The Irish banker of the meeting?
Even with over three months to go until the Festival, Envoi Allen is already scarily short in the betting to gain his second Festival success. His record remains flawless. One point-to-point. Four bumpers. Three hurdles. Eight wins.
The most exciting prospect in National Hunt racing. How do you get him beat? And is this a formality for him?
Personally, I’m of the opinion that Envoi Allen is so talented and versatile that he would win any of three Graded novice hurdles if he were to line up in them, but to me, the Ballymore looks to be the race that play best to his strengths.
He’s undoubtedly an exceptional horse over two miles; his Champion Bumper success looks to have come in an above average renewal- with beaten horses Thyme Hill, Abacadabras and Master Debonair all producing Graded wins so far this season, with the first two names heading the markets for the other Festival novice events.
Even over the minimum distance, though, I got the impression that stamina would be Envoi Allen’s strong suit, every inch giving the impression that he will be a Gold Cup horse of the future. Stepped up to two and a half at Naas last time, Envoi Allen produced probably his most impressive performance yet, never really having to hit top gear to be pushed clear under a hands and heels ride from Davy Russell.
Not only have been impressed with Envoi Allen’s abundant natural ability, he also appears to have the right mentality to be able to go to the very top- certainly Blue Sari made him graft in the Champion Bumper, but he responded generously to pressure and proved that he won’t shirk a challenge when it comes his way.
Now, Envoi Allen doesn’t strike me as the sort of horse to ever win a top level hurdle by an absolute street- I don’t think he possesses the sort of flashy turn of foot that can see a horse do that, but what I do think he posseses is the rare ability to find a rare extra gear when push comes to shove.
It’s almost as if he just kids his rivals along, asking them to throw whatever they can muster his way, safe in the knowledge that he’ll be able to find just a little bit more, whatever is sent his.
Some think that Envoi Allen’s achievements even merit a tilt at the Champion Hurdle, but that isn’t something I’d personally be keen on. Certainly, you could make a case for him stepping outside of novice company into a Champion Hurdle which might not take as much winning as a usual year, but I’d be looking to set Envoi Allen’s sights over further than two miles.
That being said, whilst I think three miles will be his trip in time, I think choosing to avoid the Albert Bartlett, which can be a notoriously tough race, is the right option at this stage.
The stable plan seems spot on to me. Ballymore it is. Ballymore he wins.
That’s not to say this is a weak crop of staying novices- there’s a number of horses whose current form would entitle them to a credible chance to take advantage of anything were to go wrong with Envoi Allen between now and March, and, who knows, maybe one may be good enough to give him a proper race. I
Thyme Hill was arguably the leading British bumper horse last season and looks to have already taken similar rank in this year’s novice hurdling division. He finished third behind Envoi Allen in the Champion Bumper, and has three Graded wins already this season, namely in the Persian War, the Hyde and last time out in the Challow.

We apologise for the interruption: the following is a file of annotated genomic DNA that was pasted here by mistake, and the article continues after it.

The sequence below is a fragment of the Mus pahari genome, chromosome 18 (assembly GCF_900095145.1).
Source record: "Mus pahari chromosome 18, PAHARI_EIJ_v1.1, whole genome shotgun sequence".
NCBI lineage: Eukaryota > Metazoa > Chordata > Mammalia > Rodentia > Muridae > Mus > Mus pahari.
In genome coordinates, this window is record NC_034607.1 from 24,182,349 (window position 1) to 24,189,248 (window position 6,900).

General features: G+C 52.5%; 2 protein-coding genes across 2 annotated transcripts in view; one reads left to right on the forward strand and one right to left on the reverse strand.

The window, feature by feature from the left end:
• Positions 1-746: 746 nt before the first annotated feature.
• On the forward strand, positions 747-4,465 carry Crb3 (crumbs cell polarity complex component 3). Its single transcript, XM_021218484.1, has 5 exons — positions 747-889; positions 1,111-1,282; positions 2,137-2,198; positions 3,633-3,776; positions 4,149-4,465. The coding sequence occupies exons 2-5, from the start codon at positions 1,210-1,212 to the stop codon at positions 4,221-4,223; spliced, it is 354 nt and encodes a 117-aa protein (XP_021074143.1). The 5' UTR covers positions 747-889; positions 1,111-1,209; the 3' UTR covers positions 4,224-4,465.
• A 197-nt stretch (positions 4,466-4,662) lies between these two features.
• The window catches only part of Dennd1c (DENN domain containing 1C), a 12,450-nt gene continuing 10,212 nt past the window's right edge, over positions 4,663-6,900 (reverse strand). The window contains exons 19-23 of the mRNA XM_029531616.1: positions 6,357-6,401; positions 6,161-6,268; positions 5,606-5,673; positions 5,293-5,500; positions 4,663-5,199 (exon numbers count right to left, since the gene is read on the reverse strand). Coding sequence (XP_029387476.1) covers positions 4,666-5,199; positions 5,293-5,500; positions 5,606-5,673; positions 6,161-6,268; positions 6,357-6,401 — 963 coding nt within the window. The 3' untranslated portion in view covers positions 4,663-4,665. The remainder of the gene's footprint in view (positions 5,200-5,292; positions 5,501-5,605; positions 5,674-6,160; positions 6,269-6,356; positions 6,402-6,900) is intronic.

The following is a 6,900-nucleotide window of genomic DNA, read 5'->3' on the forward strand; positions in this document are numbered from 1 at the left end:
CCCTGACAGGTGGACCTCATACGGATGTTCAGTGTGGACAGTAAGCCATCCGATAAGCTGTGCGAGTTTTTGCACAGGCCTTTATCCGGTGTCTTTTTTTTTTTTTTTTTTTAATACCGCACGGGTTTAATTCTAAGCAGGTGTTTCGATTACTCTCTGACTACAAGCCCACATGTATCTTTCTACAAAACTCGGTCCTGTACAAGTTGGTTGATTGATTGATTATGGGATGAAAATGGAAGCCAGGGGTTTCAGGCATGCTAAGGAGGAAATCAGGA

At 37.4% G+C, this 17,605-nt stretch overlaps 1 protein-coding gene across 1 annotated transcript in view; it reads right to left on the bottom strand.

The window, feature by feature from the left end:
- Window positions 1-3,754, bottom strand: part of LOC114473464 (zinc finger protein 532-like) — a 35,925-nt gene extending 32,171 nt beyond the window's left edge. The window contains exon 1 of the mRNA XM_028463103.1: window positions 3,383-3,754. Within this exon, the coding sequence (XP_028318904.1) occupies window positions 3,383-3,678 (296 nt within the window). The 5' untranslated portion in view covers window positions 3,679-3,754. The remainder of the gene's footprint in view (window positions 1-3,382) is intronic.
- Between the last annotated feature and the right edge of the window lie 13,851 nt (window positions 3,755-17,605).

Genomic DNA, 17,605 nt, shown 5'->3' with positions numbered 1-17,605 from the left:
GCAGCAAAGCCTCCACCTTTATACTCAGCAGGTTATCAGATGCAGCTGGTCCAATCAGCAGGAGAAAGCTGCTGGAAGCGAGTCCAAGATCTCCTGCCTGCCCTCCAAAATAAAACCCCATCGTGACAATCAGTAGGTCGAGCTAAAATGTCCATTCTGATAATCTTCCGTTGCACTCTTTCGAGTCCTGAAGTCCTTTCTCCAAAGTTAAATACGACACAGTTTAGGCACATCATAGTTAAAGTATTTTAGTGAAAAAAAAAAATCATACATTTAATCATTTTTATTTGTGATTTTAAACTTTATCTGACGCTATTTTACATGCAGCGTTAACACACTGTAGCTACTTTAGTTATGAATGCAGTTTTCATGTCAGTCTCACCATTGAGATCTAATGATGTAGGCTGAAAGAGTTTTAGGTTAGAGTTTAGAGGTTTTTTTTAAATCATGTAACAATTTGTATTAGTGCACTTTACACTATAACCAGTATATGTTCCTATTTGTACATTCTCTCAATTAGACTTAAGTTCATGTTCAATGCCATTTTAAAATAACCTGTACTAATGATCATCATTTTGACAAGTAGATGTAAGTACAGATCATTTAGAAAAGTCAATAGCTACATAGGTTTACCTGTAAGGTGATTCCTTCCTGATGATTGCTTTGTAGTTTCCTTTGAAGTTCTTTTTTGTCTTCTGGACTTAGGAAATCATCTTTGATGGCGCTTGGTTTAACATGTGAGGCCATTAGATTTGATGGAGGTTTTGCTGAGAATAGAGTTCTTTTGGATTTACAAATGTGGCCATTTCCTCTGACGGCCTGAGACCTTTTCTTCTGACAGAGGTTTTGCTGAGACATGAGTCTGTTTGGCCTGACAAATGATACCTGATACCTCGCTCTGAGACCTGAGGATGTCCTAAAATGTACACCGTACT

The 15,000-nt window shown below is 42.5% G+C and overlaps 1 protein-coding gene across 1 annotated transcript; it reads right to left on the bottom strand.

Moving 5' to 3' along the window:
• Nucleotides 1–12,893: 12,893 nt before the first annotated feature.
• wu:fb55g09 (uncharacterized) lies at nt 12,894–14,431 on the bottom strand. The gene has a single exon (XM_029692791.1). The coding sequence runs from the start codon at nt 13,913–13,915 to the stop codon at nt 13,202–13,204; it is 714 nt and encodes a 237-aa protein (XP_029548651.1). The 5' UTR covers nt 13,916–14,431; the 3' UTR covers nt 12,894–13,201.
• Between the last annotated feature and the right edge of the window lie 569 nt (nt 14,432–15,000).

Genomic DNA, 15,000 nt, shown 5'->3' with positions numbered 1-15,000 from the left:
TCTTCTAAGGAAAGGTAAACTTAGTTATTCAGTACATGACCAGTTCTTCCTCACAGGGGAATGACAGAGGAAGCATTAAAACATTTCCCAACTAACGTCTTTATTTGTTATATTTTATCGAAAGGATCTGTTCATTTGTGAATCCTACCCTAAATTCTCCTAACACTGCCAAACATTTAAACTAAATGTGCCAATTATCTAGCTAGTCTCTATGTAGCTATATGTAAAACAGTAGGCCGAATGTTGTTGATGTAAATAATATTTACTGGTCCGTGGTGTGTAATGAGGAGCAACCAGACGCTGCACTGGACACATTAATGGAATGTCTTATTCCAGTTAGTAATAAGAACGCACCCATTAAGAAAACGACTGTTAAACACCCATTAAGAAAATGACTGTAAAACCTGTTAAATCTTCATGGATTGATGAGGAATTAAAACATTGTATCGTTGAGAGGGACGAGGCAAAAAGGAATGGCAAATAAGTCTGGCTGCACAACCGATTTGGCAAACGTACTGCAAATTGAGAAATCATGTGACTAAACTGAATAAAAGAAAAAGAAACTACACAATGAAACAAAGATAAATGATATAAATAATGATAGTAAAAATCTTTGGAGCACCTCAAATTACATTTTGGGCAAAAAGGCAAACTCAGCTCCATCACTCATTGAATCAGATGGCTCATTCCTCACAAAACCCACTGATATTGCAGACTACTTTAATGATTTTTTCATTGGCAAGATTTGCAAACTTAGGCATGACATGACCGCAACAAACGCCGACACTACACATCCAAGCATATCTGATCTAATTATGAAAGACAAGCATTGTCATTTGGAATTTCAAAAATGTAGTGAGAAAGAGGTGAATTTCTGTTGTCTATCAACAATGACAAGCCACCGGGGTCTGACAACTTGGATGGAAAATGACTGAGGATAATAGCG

The form of those races looks like it is going to work out well, with Persian War runner up Fiddlerontheroof absolutely bolting up in the Tolworth last time, and Thyme Hill’s visual style is very similar to that of the favourite; never looking likely to win by a wide margin, but always showing enough physical ability and sound attitude to see his opposition off.
Though Thyme Hill has been perfect over hurdles so far, he was clearly the inferior of Envoi Allen in bumpers, and given that Gordon Elliott’s gelding has shown equal adeptness for obstacles, it may not be a huge surprise if Thyme Hill’s connections opt to take the step up in trip for the Albert Bartlett, a race which their horse is favourite for.
Gordon Elliott also has Easywork prominent in the betting for this.
Three from three this season, his win at Limerick over Christmas was as destructive as you’d be likely be to see, having Willie Mullins’ odds-on shot Unexcepted and dual Festival runner-up Discorama within two lengths of him turning for home, before showing an exceptional change of gear to power away to have that pair beat by twenty-two and forty-nine lengths respectively at the line. That was the performance of a Grade 1 horse, and I’d currently rank him as the biggest danger to the favourite.
The Big Breakaway has given the visual impression in his two hurdles starts that he could be something very special.
Though he’s yet to face any opposition that would be meaningful at this level, the way he put distance between himself and a couple of decent types in Blackjack Kentucky and Papa Tango Charley suggested he could be right out of the top drawer.
Again he’s another one with the Albert Bartlett as an option, and given the he seems to me like a proper relentless galloper, I think that might be where I’d lean towards if I was his connection.
Nevertheless, he’ll be massively respected wherever he runs at Cheltenham.
Another horse whose connections will have to decide between this and the Albert Bartlett is Latest Exhibition, who took the scalp of Gordon Elliott’s other much vaunted big money novice Andy Dufresne at Navan last month. Paul Nolan’s charge looks to have possesses the requisite stamina for that test, though he’s a tough type and could also enter the fray if connections decided to aim here instead.